“It’s going to get Biblical!” So promises the psychotic prime mover of the new thriller Law Abiding Citizen. Now there’s a lot of crazy stuff in the Bible, which would no doubt get an “R” from the MPAA for much the same reasons Law Abiding Citizen did. But this movie sets new standards of lunatic plotting as it goes about its smiting.
Gerard Butler plays Clyde Shelton, a seemingly everyday engineer who—in the film’s first scene—must watch helplessly as his wife and daughter are slaughtered by two random, home-invading sickos. When the case reaches the Philadelphia courts, it lands with hotshot prosecutor Nick Rice (Jamie Foxx), who touts his 96% conviction rate. In part because he’s unwilling to risk his record, Rice insists on cutting a deal with one perp in order to ensure conviction for the other. “This is just how the justice system works,” Nick explains, but Clyde is having none of it.
Ten years later, Nick is still upwardly mobile, missing his daughter’s violin recital (yet again) to attend an execution. The man strapped to the table is one of Clyde’s tormenters, and when the execution goes horribly wrong, it’s not long before the authorities realize that Clyde has begun his own search for vigilante justice. But he’s not content with getting back at the two killers; now he’s at “war” with “this broken thing” called the justice system. (The crisis reaches all the way up to the character simply called “Mayor,” played—unfortunately for her—by recent Oscar nominee Viola Davis.)
The return of director F. Gary Gray (The Italian Job, The Negotiator) is a brain-dead revenger’s drama casting Clyde as a sort of Special Forces version of Hannibal Lecter; the government-contracted engineer turns out to be “a born tactician” capable of anything. Early on, Clyde is tossed into maximum security prison, but he still manages to go on a rampage that holds the entire city hostage. How? That would be telling, but believe me, you don’t want to know. The big reveal about how Clyde is serial killing from his cell wins, hands down, Most Ludicrous Plot Device of 2009.
Nothing much makes sense in Law Abiding Citizen, though: not the fact that Clyde tolerates Nick, who should be an equal object of Clyde’s anger; not Clyde’s labyrinthine stratagems; and not the film’s implicit sympathy with Clyde as he sticks it to the man. On a primal—and most certainly base level —Law Abiding Citizen is something of a crowd pleaser, and only because it is so ludicrous. Since the story is impossible to mistake for reality, the audience gets license to enjoy seeing murderers and fatcats pay for their transgressions. But the tragedy isn’t what happens in the movie; it’s what happens in the movie theater.
[This review first appeared in Palo Alto Weekly.]
Law Abiding Citizen gets an exemplary A/V transfer in a two-disc Blu-ray set from Anchor Bay. The picture earns high marks all around: accurate color and contrast, fine texture and detail, and deep blacks with no digital artifacts to be found. The lossless Dolby TrueHD 5.1 mix handily gets the job done, with solid immersion, clear dialogue reproduction, full-bodied music cues and some punchy sound effects mixing when the action sets off. This set offers the Unrated Director's Cut (approx. 118 minutes) on Disc One and the Theatrical Cut (approx. 109 minutes) on Disc Two.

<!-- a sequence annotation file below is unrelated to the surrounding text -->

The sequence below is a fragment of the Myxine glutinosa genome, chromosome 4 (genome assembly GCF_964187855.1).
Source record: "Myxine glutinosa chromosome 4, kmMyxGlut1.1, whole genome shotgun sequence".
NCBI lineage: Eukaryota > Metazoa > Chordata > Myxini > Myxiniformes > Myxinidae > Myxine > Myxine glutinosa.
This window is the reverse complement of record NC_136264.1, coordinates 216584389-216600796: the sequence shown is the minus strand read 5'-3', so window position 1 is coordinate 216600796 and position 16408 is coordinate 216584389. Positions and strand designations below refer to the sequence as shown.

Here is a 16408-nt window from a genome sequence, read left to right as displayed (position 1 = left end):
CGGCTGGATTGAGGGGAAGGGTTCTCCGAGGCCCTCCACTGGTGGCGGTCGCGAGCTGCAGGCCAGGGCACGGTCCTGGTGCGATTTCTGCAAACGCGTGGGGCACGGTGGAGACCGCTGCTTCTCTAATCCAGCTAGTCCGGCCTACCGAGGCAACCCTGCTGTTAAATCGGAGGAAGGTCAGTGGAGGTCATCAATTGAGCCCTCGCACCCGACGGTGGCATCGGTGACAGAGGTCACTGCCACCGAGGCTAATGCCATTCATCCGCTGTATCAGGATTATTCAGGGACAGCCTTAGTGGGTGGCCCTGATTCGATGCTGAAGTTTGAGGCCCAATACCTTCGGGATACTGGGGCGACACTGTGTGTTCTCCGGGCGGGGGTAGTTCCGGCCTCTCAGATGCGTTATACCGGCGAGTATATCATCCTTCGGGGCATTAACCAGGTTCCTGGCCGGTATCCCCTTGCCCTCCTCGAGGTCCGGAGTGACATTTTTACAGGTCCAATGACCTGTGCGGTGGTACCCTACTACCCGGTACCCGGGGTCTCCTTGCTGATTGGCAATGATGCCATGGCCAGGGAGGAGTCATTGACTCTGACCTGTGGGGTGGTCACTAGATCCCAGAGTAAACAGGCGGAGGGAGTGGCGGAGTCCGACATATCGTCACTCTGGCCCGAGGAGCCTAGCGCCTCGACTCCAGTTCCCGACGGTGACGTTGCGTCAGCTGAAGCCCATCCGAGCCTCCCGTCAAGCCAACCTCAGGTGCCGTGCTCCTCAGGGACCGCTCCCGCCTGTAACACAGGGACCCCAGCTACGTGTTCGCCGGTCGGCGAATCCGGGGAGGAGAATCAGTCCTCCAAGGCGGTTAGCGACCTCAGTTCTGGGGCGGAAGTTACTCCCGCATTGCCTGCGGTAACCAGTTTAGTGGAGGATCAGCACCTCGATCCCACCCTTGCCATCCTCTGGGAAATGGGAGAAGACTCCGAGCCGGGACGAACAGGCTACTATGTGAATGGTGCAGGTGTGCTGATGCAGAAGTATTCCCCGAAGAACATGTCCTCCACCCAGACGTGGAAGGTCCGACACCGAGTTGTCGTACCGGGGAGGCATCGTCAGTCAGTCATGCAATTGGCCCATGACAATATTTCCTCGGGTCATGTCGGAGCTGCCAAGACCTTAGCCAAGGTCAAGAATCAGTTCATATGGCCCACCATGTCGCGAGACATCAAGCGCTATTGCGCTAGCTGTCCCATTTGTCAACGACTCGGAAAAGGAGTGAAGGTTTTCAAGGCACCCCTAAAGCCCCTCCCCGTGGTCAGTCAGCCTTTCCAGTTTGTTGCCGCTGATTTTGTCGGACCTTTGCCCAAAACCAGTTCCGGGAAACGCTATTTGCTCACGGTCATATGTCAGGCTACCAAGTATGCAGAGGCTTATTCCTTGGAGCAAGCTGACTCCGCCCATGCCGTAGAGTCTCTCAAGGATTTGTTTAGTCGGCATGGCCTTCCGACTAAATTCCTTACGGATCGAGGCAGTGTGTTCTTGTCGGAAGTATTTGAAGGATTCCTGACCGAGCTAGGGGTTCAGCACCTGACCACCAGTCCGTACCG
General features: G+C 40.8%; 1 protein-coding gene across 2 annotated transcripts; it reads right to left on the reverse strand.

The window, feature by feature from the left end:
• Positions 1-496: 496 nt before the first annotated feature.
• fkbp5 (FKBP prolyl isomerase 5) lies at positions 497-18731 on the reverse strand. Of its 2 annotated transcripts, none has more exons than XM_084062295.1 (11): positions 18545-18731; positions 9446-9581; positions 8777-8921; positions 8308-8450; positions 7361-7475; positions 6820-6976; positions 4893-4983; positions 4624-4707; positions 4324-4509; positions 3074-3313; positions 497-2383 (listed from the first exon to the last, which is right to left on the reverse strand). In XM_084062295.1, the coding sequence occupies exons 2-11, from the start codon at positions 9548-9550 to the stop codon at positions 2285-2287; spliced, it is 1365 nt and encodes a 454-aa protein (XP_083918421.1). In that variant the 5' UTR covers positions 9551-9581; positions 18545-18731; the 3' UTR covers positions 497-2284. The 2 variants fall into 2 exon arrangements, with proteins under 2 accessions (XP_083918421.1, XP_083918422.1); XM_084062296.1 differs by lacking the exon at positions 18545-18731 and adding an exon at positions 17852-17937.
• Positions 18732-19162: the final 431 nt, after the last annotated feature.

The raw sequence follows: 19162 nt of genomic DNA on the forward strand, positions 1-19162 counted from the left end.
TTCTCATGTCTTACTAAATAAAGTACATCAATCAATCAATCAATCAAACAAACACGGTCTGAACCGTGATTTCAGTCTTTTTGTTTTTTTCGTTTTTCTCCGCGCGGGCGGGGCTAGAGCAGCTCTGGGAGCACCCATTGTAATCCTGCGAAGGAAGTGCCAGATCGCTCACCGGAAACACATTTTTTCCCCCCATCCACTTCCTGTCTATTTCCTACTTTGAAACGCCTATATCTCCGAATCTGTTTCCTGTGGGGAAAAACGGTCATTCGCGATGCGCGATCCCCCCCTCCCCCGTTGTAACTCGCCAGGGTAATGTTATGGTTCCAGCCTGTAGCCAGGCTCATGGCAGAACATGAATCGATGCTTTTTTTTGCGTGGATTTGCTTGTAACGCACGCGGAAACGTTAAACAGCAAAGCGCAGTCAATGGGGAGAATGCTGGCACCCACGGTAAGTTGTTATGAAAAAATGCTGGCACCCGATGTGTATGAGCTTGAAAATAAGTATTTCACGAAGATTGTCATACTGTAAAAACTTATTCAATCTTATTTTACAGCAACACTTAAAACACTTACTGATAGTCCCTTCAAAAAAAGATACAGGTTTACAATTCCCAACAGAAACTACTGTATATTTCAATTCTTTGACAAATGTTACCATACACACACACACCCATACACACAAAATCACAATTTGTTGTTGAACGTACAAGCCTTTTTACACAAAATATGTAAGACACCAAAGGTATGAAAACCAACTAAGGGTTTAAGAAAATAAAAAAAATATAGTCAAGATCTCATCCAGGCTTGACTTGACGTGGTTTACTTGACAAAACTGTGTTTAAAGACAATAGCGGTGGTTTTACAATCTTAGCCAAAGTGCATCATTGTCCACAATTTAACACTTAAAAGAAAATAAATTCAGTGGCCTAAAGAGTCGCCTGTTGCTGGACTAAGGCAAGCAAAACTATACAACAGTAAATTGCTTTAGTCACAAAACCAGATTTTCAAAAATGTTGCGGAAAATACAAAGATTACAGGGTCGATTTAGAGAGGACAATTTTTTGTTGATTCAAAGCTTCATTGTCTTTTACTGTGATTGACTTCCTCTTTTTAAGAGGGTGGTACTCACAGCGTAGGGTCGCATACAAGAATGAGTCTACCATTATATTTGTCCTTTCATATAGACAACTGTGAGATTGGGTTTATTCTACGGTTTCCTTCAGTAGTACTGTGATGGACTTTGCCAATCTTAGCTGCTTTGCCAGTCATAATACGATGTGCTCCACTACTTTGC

The lion's share of the bonus features reside on Disc One. In "The Justice of Law Abiding Citizen" (6:15, HD) producer Lucas Foster, director F. Gary Gray, former L.A. city prosecutor Katie Buckland, and former Philadelphia assistant district attorney Steve Hyman give their perspectives on legal issues touched on by the film.
"Law in Black and White - Behind the Scenes" (15:06, HD) mostly features inexplicably black-and-white B-roll from the set, but also includes some interview comments from Gray, Foster, producer Alan Siegel, Jamie Foxx, and Gerard Butler.
"Preliminary Arguments - Visual Effects Progressions" (6:46, HD) takes a look at six scenes through various stages of development, with technical commentary.
Last up are the amateur trailer "The Verdict - Winning Trailer Mash-Up" (1:04, HD) and the official "Theatrical Trailer" (2:26, HD).
Disc Two presents the Theatrical Cut with optional audio commentary featuring Foster and Siegel. Though it's hard to believe there's going to be much interest in hearing from the producers of Law Abiding Citizen, those who love the film can get the behind-the-scenes skinny here as the men in question discuss how the project and cast came together, and how the script struggled to do the same.
Panasonic Viera TC-P55VT30 55" Plasma 1080p 3D HDTV
Oppo BDP-93 Universal Network 3D Blu-ray Disc Player
Denon AVR2112CI Integrated Network A/V Surround Receiver
Pioneer SP-BS41-LR Bookshelf Speaker (2)
Pioneer SP-C21 Center Speaker
Pioneer SW-8 Subwoofer